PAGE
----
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Backers Believe Governor Will Fund Campus

Education: Officials expect Davis will include in his revised budget $10 million for CSU Channel Islands that he previously omitted.


University supporters say they are confident that Gov. Gray Davis will grant a $10-million budget request for Ventura County's fledgling Cal State campus when he unveils his revised spending plan next week.

Davis rejected the funding request when he issued his preliminary budget in January, saying CSU officials needed to make more progress on development of a campus in Stockton before he funneled any money to the Channel Islands campus near Camarillo.

But university officials said Wednesday that they have addressed most of the issues at Stockton, clearing the way for the governor to hand over money needed to craft academic programs at the local campus and open it on schedule in 2002.

"By this time next week, I anticipate everything will be back on schedule," CSU Chancellor Charles B. Reed said after a meeting Wednesday in Long Beach to review the funding issues.

"I think CSU has done its due diligence in addressing the governor's concerns," he added. "We're ready to send out the invitation to have him come cut the tape at the grand opening."

The governor is scheduled Monday to release his revised budget for the new fiscal year, which begins July 1.

Even if it includes money for CSU Channel Islands, the allocation--along with the rest of the budget--would still have to undergo review by the state Legislature before Davis could grant final approval this summer.

Local lawmakers, however, have already taken steps to protect the $10 million should it be set aside next week.

State Sen. Jack O'Connell (D-San Luis Obispo) has asked his colleagues to keep the $10-million allocation in the Senate's higher-education budget. Assemblywoman Hannah-Beth Jackson (D-Santa Barbara) has made the same request of a budget subcommittee in the lower house.

Both legislators say they are optimistic that Davis will grant the allocation this time.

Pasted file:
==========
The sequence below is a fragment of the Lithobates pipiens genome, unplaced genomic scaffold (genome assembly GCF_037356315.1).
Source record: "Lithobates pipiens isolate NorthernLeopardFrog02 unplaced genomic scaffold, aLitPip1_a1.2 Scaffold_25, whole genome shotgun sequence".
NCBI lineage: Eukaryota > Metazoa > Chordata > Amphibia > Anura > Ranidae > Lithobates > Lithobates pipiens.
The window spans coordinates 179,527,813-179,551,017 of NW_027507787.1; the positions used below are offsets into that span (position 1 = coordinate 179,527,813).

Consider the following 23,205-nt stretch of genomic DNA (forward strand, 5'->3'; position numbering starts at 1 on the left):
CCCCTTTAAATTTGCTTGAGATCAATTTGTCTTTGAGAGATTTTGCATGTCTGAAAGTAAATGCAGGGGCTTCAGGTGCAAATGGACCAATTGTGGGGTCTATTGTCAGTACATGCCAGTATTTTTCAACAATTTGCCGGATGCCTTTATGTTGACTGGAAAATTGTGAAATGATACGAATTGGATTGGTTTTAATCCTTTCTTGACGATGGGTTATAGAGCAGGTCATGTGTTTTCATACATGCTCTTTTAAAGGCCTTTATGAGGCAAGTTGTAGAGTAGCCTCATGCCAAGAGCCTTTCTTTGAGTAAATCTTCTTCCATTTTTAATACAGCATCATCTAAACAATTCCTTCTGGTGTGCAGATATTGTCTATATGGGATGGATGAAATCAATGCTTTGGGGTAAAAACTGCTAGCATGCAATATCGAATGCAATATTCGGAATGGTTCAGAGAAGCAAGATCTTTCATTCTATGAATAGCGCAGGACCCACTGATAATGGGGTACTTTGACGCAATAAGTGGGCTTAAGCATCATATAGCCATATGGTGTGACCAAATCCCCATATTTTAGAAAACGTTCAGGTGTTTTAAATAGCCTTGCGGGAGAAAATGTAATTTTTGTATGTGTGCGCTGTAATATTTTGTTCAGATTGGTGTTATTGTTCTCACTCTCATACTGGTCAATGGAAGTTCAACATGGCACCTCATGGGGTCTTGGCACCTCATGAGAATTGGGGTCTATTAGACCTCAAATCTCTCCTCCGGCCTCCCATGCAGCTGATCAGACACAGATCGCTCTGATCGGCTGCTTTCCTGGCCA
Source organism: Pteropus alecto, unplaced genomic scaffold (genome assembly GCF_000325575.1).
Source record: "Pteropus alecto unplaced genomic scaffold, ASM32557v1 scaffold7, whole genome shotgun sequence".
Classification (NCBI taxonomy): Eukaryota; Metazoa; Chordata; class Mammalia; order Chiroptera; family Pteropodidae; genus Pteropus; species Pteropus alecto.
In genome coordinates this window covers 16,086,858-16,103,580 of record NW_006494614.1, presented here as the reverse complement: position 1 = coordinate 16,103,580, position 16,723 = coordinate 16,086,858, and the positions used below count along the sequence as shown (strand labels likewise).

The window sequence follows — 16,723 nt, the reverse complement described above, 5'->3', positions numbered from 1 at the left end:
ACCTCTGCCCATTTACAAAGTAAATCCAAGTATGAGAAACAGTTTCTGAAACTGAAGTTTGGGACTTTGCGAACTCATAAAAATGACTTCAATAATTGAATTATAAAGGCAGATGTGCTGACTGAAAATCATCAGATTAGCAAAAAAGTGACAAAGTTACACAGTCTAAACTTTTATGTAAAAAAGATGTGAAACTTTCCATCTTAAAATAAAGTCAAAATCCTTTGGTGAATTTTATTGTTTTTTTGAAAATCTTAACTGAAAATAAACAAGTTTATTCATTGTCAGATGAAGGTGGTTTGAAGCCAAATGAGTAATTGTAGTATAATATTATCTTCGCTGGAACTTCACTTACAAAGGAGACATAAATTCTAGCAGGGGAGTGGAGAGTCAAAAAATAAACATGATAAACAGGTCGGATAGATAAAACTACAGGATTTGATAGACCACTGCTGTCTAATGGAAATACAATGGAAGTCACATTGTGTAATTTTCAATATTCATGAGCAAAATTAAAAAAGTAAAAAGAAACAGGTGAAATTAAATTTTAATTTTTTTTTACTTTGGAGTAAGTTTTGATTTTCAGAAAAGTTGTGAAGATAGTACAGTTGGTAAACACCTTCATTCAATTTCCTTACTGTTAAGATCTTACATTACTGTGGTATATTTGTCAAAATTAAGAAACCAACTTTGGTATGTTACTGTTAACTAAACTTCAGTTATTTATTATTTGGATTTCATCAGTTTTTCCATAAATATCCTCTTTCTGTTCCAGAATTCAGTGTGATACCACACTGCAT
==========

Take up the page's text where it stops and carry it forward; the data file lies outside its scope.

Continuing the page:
And O'Connell said he wouldn't be surprised if Davis set aside even more for Channel Islands, given a budget surplus estimated to be between $11 billion and $16 billion.

"If he were to exceed the funding request and accelerate development of the university, I would not fall over," O'Connell said. "The governor has historically been extremely supportive of the development of the Channel Islands campus . . . and I'm optimistic that, at the very least, full funding will be included in his budget."

The money--intended to establish a permanent operating budget for the Channel Islands campus--would allow university officials to hire key faculty to craft the academic programs that will serve as the foundation for new campus, under development at the former Camarillo State Hospital site.

University officials had hoped to start that process already, but Davis dashed those plans by tying funding for Channel Islands to development of the Stockton satellite campus of Cal State Stanislaus.

Although the governor said he was fully committed to providing additional funding for Cal State Channel Islands, he said he wanted CSU officials to figure out what went wrong with efforts to establish a range of income-generating ventures aimed at offsetting operating costs at the Stockton campus.

Davis linked the campuses because of their similar development plans.

In both cases, CSU officials are converting shuttered mental hospitals into college campuses. Both are now satellite campuses of Cal State universities. And both are counting on leasing unused buildings and launching commercial ventures to raise money for expansion.

But the similarities end there. Stockton will remain a branch campus of Cal State Stanislaus, while the Camarillo site--which opened last fall as a branch of Cal State Northridge--is expected to evolve into a full-fledged institution by fall 2002.

Moreover, the Stockton campus has made little headway on its plan for tapping private development, while the Camarillo site has signed private tenants, drawn up a blueprint for development around the campus core and established a nonprofit agency responsible for luring commercial ventures to the 630-acre property.

Channel Islands President Handel Evans said that if Davis earmarks the $10 million for Channel Islands next week, he would immediately launch the hiring process for about two dozen faculty planners who would be responsible for defining the university's curriculum and designing programs of study for each degree to be offered.

"I am waiting with bated breath, but I am breathing, I'm not holding my breath," Evans said.

"All of the planning and community support that have gone into this so far have really demonstrated that this project is desirable and financially feasible, and we anticipate that the governor will support us now in a very positive manner."

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